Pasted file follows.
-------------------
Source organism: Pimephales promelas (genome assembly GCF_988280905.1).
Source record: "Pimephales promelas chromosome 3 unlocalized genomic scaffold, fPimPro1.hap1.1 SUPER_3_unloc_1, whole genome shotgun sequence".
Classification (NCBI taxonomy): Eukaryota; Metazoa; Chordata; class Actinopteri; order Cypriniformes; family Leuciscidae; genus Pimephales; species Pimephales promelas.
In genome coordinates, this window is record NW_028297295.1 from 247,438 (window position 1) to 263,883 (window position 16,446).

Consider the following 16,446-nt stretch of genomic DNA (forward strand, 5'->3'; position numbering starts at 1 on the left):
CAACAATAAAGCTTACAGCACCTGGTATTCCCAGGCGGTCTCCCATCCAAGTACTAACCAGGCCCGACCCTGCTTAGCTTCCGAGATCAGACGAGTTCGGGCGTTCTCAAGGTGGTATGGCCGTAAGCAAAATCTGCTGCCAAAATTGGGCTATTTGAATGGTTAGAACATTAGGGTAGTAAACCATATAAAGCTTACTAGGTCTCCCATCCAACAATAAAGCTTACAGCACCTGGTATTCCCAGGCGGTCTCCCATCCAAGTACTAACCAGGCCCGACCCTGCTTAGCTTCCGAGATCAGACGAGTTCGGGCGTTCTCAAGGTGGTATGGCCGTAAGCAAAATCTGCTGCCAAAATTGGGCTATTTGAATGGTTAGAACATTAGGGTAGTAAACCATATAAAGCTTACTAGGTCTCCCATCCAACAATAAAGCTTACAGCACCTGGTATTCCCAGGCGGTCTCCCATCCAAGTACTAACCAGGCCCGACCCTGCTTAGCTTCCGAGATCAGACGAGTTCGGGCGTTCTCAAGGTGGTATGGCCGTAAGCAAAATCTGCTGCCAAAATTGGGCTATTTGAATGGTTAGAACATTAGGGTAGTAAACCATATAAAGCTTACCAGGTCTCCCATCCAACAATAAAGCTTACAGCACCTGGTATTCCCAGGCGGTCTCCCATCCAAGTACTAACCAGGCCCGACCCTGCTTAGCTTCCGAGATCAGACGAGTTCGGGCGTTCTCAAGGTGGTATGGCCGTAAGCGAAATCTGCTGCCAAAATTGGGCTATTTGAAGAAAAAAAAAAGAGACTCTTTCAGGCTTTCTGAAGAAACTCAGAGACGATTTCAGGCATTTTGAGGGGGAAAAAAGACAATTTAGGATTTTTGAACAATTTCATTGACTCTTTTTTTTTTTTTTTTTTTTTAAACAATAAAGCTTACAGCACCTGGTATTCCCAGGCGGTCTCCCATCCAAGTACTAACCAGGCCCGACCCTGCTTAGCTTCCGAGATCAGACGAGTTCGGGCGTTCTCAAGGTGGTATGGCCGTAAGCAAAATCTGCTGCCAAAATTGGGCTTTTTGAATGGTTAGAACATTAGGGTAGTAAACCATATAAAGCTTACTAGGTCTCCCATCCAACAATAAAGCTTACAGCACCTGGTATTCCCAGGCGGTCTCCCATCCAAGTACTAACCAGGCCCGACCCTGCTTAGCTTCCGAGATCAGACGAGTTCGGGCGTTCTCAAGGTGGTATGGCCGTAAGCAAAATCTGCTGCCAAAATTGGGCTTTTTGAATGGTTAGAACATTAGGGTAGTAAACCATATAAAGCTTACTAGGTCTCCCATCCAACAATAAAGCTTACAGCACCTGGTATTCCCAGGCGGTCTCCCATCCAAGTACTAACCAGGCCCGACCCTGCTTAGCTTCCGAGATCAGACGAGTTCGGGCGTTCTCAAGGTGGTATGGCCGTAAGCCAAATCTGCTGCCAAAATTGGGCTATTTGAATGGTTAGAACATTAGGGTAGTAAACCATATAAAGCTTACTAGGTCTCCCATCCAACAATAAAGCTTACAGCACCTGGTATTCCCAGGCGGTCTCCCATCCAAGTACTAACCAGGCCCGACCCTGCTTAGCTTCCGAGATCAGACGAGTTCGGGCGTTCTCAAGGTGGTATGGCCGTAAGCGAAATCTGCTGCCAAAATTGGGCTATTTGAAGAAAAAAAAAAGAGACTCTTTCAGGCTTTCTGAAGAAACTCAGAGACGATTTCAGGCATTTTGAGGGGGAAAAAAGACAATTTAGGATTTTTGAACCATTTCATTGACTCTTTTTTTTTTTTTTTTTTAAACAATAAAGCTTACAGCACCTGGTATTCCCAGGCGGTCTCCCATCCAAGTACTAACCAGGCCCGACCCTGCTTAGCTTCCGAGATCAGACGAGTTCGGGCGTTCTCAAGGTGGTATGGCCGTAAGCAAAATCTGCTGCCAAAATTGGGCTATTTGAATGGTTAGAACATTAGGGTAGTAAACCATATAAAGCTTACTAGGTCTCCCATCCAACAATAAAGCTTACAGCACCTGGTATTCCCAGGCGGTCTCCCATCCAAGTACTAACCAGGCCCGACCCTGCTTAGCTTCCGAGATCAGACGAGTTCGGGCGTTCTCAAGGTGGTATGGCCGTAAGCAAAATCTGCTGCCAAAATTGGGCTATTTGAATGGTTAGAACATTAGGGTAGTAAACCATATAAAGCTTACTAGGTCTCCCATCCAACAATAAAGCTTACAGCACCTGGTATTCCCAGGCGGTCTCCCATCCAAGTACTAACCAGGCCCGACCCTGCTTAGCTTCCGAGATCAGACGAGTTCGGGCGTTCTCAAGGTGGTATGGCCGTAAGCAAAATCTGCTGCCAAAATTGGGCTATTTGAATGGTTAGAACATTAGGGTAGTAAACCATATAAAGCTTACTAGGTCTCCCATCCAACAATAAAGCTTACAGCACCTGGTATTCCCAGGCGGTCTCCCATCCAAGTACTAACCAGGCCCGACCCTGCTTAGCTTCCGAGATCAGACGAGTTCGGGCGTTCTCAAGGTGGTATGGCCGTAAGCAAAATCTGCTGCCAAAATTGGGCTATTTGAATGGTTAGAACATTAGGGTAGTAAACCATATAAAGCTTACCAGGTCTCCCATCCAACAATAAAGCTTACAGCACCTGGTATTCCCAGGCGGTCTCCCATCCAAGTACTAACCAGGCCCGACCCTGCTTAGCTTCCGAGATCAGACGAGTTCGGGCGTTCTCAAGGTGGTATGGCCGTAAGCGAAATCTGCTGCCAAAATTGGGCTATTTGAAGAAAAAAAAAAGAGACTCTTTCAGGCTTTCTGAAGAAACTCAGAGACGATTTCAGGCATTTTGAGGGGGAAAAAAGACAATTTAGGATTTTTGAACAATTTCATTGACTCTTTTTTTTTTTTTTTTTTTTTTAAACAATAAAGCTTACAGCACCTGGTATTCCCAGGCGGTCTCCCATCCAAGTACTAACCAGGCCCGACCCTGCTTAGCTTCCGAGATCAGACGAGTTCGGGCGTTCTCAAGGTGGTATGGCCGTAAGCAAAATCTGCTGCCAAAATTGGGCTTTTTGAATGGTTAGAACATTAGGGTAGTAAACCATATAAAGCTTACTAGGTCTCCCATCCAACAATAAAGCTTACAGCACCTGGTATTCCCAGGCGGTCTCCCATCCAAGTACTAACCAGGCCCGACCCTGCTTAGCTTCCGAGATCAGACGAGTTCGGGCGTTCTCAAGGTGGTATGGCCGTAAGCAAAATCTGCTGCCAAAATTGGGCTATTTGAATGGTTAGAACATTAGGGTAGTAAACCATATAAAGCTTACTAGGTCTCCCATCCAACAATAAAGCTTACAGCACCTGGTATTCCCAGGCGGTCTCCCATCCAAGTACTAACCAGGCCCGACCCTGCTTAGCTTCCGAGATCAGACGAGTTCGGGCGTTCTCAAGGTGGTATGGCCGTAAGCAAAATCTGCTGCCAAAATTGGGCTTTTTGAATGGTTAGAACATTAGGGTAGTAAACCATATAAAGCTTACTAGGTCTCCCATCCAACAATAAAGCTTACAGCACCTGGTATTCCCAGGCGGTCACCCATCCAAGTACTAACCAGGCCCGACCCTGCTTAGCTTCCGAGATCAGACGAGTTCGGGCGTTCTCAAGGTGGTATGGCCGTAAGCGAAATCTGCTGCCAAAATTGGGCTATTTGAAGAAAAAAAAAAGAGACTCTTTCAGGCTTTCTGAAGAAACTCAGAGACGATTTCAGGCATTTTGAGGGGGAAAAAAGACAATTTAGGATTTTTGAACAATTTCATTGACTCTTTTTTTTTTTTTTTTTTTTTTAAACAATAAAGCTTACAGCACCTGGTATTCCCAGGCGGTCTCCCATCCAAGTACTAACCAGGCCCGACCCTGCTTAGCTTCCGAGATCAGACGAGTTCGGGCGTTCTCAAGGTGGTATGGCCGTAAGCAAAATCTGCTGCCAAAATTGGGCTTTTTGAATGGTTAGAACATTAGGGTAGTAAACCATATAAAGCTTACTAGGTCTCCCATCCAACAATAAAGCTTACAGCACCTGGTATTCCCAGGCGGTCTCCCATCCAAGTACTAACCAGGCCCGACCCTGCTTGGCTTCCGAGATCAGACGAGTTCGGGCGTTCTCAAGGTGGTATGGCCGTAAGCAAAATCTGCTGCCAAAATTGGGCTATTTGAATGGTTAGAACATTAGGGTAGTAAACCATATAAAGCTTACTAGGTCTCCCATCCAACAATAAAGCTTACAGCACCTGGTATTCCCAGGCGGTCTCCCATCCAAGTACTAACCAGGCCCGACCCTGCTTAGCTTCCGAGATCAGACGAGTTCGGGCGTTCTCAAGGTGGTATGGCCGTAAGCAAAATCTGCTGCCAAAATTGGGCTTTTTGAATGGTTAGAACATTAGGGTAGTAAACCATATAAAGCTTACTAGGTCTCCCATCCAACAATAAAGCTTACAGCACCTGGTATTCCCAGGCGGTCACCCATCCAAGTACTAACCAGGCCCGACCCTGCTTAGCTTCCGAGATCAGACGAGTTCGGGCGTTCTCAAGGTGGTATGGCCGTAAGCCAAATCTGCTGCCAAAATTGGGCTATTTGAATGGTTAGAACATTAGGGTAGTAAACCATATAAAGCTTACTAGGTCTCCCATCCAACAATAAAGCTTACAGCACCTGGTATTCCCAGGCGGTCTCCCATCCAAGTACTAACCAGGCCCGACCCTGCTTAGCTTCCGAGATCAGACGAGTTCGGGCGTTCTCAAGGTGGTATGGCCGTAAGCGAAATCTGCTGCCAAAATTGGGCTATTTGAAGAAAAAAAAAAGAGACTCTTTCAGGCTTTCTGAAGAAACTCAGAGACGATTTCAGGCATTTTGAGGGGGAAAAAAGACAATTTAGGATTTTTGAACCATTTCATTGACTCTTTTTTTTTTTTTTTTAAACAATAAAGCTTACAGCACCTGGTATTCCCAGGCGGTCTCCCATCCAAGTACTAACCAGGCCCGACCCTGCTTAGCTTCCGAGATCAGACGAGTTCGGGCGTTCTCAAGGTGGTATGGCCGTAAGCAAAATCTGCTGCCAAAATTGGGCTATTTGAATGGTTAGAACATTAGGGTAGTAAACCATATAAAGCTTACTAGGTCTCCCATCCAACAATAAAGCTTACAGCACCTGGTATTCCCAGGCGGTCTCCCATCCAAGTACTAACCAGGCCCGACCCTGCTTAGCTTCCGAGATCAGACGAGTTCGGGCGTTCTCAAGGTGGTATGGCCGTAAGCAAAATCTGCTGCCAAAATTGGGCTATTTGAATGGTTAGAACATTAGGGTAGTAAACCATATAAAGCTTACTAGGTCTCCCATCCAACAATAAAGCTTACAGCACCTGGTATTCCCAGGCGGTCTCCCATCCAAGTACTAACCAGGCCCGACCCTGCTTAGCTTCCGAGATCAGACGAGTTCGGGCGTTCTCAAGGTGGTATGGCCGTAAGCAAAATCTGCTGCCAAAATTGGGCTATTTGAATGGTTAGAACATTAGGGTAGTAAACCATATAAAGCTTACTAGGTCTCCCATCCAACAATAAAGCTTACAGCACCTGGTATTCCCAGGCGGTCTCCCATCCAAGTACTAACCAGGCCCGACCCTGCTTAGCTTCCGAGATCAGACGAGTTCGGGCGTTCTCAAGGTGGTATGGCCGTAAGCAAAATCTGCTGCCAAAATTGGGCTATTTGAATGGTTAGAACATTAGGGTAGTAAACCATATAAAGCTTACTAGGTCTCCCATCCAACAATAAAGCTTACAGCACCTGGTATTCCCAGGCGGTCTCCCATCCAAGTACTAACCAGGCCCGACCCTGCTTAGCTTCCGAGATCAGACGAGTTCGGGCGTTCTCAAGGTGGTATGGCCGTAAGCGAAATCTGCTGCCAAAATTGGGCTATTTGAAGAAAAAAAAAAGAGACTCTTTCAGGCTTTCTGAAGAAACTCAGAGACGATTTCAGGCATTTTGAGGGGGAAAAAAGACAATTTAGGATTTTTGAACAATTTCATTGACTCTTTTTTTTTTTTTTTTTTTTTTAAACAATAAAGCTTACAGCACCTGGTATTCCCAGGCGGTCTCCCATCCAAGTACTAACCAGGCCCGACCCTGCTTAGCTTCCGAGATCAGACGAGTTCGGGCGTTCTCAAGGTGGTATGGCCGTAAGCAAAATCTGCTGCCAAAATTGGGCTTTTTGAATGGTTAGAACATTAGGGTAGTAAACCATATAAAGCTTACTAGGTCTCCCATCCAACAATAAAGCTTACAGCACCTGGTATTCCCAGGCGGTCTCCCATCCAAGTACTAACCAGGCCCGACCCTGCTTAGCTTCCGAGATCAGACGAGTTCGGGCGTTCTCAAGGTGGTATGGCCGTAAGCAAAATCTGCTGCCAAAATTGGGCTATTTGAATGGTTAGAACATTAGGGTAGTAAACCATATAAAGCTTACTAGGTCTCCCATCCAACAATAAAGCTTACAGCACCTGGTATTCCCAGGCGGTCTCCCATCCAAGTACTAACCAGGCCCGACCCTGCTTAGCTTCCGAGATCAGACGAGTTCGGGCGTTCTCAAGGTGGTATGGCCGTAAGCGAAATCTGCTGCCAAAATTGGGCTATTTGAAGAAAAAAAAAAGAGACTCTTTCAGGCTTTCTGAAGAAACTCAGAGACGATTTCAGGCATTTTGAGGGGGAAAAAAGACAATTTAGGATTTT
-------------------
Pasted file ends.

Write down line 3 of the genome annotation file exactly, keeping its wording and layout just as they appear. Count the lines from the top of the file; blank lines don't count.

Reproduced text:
Classification (NCBI taxonomy): Eukaryota; Metazoa; Chordata; class Actinopteri; order Cypriniformes; family Leuciscidae; genus Pimephales; species Pimephales promelas.